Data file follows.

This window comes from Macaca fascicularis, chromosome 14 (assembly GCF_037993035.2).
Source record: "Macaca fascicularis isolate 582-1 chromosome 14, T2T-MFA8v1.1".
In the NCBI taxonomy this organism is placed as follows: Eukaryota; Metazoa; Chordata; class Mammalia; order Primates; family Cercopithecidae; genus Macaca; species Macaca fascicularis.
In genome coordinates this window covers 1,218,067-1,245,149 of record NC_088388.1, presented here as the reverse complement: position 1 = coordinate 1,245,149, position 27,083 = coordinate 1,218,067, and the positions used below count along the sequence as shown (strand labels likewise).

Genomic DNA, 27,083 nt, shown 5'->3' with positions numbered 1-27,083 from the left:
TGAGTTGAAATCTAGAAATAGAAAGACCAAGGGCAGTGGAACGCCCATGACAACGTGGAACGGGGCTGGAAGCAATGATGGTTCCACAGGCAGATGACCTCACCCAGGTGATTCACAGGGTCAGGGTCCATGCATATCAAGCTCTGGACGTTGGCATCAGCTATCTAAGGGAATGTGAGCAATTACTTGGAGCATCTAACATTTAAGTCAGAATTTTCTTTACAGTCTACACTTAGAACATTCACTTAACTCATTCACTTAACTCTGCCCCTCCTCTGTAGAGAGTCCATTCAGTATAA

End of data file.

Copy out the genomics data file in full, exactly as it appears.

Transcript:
This window comes from Macaca fascicularis, chromosome 14 (assembly GCF_037993035.2).
Source record: "Macaca fascicularis isolate 582-1 chromosome 14, T2T-MFA8v1.1".
In the NCBI taxonomy this organism is placed as follows: Eukaryota; Metazoa; Chordata; class Mammalia; order Primates; family Cercopithecidae; genus Macaca; species Macaca fascicularis.
In genome coordinates this window covers 1,218,067-1,245,149 of record NC_088388.1, presented here as the reverse complement: position 1 = coordinate 1,245,149, position 27,083 = coordinate 1,218,067, and the positions used below count along the sequence as shown (strand labels likewise).

Genomic DNA, 27,083 nt, shown 5'->3' with positions numbered 1-27,083 from the left:
TGAGTTGAAATCTAGAAATAGAAAGACCAAGGGCAGTGGAACGCCCATGACAACGTGGAACGGGGCTGGAAGCAATGATGGTTCCACAGGCAGATGACCTCACCCAGGTGATTCACAGGGTCAGGGTCCATGCATATCAAGCTCTGGACGTTGGCATCAGCTATCTAAGGGAATGTGAGCAATTACTTGGAGCATCTAACATTTAAGTCAGAATTTTCTTTACAGTCTACACTTAGAACATTCACTTAACTCATTCACTTAACTCTGCCCCTCCTCTGTAGAGAGTCCATTCAGTATAA